What good did Marcos do?
Some of the questions raised in last week’s historical revisionism conference — in different variations and at different times — may be classified as questions about “the other side.” What was Ferdinand Marcos like (to quote a young nursing student), “minus the greediness, and minus the cruelty”? How should we treat those of our grandparents’ generation, who lived in the Marcos era and remember it positively? “Was martial law really bad because it abused human rights or it was just the people who were at fault because they lack discipline?” another participant asked. What, in other words, were the good things that Ferdinand Marcos did in office?
Much of the BalikKaSaysayAn conference, hosted by the Asian Center for Journalism at the Ateneo de Manila and the Consortium on Democracy and Disinformation, was spent on confirming and countering the historical denialism project of the Marcos family and its allies. The 10 sessions over five days had a total running time of almost 16 hours, all of it recorded. And the conference drew considerable interest, with the help of Tanggol Kasaysayan, Bulatlat, and the Guidon: over 3,400 registrations, over 2,200 in actual attendance, over 1,300 staying for the entirety of the sessions they registered for.
But the questions about the side of Marcos were raised at almost all the sessions. I do not necessarily think that they are representative of today’s generation of students; perhaps it would be more accurate to say (based on my experience speaking in different parts of the country) that they represent a regional attitude. This is not to slight the questions or their importance; this generation, from all regions, is particularly vulnerable to the Marcos rehabilitation project on Facebook and YouTube. But I do want to add the context I see.
What good did Marcos do? To me, that question is akin to asking: What good did the Japanese Imperial Army do, when it invaded and occupied the Philippines during World War II?
It is a category error to treat the Marcos years like any other presidential term. He disrupted history itself, set himself apart from other presidents by planning a military takeover of government and installing himself as dictator. It is a fine irony that the man who acted as though he were larger than history must now find refuge and rehabilitation in a revised, reduced version of it.
His own presidential diaries provide the evidence: Marcos began planning a complete takeover of the government after his reelection in December 1969. He could no longer run for a third term, and he had convinced himself that he must stay in power. Before the communist insurgency became a significant threat, before “discipline” became a buzzword and then a convenient excuse, before he waged war on “oligarchs” on behalf of his cronies, he was already planning to kill Philippine democracy. Is the question to ask, What good did this murderer do? Or should we ask: Why did he murder democracy, and how did he get away with it?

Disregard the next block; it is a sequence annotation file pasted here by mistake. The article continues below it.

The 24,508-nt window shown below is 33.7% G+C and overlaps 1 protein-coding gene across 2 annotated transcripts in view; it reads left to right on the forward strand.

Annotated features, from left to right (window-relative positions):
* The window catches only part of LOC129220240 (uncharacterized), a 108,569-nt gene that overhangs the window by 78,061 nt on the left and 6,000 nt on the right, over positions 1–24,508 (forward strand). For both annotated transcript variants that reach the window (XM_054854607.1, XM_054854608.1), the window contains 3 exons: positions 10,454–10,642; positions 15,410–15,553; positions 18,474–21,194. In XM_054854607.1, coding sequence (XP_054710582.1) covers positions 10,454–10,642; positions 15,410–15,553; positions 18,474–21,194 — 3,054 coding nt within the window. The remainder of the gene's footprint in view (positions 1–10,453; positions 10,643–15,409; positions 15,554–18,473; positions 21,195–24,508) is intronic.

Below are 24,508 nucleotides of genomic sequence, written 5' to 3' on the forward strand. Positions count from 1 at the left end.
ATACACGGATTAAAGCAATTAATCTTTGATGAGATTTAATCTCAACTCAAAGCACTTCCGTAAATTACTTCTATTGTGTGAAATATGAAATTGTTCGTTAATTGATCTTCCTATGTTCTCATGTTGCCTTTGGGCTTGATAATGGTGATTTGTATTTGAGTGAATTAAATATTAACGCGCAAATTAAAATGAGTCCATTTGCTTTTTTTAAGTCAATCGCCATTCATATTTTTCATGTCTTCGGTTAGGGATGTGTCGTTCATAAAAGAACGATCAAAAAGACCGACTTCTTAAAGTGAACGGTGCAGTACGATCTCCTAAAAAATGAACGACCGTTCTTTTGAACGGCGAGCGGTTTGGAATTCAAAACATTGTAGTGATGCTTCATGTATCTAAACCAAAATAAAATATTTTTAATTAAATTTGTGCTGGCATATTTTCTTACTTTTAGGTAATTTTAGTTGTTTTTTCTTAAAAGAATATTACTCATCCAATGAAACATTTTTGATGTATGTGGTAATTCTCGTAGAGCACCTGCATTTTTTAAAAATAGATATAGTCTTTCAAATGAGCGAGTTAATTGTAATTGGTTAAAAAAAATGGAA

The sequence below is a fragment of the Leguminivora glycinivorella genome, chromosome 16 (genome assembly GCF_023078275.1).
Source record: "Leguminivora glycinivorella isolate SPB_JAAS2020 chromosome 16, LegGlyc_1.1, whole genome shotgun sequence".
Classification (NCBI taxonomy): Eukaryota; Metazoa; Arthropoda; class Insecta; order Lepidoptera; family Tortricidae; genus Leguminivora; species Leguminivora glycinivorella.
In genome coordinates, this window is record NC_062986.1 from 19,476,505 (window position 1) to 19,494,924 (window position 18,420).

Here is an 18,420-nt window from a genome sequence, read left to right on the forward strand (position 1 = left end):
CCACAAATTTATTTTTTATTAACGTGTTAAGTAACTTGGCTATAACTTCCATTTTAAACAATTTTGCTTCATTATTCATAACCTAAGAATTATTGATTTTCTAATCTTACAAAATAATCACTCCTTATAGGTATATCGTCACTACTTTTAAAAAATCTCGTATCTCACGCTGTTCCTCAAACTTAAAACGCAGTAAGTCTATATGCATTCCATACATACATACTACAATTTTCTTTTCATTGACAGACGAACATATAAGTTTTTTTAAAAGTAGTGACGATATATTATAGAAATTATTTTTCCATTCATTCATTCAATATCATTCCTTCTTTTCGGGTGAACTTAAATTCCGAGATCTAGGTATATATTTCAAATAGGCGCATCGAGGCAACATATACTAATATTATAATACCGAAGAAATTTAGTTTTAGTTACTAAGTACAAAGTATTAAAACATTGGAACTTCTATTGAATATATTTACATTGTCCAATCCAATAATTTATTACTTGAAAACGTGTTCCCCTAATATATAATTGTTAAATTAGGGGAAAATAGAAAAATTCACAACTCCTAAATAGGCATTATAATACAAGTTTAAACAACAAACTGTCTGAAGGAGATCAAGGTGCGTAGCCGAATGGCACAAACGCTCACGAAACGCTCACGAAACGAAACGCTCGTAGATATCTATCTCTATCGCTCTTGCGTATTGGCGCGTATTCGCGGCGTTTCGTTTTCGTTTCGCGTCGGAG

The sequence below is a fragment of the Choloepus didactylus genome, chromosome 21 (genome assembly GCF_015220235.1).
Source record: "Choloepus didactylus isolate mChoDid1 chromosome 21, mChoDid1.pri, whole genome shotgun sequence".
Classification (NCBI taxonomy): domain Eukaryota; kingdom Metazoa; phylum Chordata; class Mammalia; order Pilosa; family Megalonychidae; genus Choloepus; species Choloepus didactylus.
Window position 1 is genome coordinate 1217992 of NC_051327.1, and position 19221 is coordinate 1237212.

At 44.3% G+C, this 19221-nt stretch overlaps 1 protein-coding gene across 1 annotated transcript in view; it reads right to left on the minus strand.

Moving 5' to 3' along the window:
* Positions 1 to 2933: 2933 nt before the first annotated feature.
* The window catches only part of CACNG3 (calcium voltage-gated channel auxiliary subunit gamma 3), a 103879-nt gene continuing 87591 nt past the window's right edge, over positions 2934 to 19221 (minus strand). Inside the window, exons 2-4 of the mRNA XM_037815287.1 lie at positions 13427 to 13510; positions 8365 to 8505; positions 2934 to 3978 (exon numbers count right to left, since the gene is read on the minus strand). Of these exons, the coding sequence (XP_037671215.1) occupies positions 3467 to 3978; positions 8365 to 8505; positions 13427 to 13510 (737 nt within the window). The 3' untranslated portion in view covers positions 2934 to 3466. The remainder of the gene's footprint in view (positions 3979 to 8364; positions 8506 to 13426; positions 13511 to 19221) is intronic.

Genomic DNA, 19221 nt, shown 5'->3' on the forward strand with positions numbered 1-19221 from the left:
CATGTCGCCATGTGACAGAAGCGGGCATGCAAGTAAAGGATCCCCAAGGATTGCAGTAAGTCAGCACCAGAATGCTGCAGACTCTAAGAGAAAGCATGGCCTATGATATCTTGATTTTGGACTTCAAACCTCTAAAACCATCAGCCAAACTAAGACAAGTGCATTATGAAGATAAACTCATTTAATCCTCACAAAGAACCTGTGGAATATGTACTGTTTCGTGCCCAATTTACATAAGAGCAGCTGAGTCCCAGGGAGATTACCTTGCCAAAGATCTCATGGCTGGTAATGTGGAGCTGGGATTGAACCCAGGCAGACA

Even the court victory the Marcoses may be proudest of, the acquittal of Imelda Marcos on racketeering and fraud charges in New York in 1990, which effectively led to the end of the family’s exile, confirmed the dictator’s outsized corruption. Essentially, Imelda was acquitted because while the trial established that Marcos himself was corrupt, the jurors did not connect the corruption to Imelda.
The New York Times’ report the day after: “For Mrs. Marcos, who has been parodied and reviled for her ostentatious life style, the trial confirmed her reputation as a ‘world-class shopper,’ in the words of her own defense team. But clearly the jurors never grasped why the case had been brought to an American courtroom and certainly they did not see her as a thief. The crimes may have been committed by Mr. Marcos, many of them said, but through five days of deliberation, they did not believe that any of the evidence struck at Mrs. Marcos.”
It’s possible Imelda’s dramatic appearances in the courtroom during the three-month-long trial—copious crying, the occasional health emergency, the uniform use of the widow’s mourning clothes—led the jurors to think she was incapable of hurting a fly, much less conspiring to commit graft and fraud. She had performed as her counsel Gerry Spence had described her: “a small, fragile widow.” (He, and they, did not know, or care, that in the Philippines she had been known as “the iron butterfly.”)
But the trial established, through Imelda’s own lawyers’ arguments, that “Mrs. Marcos’s lavish buying was part of the culture, including her infamous collection of thousands of pairs of shoes. Her lawyers even explained the testimony about kickbacks and ‘commissions’ that went to President Marcos as a natural component of the Philippine system.” As the Times noted, the thousands of pages of evidence included “bank checks and private letters and cryptic notebooks filled with scribbled dollar ledgers. Their very appearance suggested a shadowy Government run by scheming leaders.” And this from a court case that the Marcoses won!
If Marcos had not fallen ill, he would not have been “severed from the indictment,” as a court document phrased it. By dying, he escaped a guilty verdict, but his death was yet another gift for Imelda, too. Is the question to ask: What good did this most corrupt man do? Or should we ask instead: Who helped him steal all our money, and where’s the rest of it?
On Twitter: @jnery_newsstand, email: [email protected]
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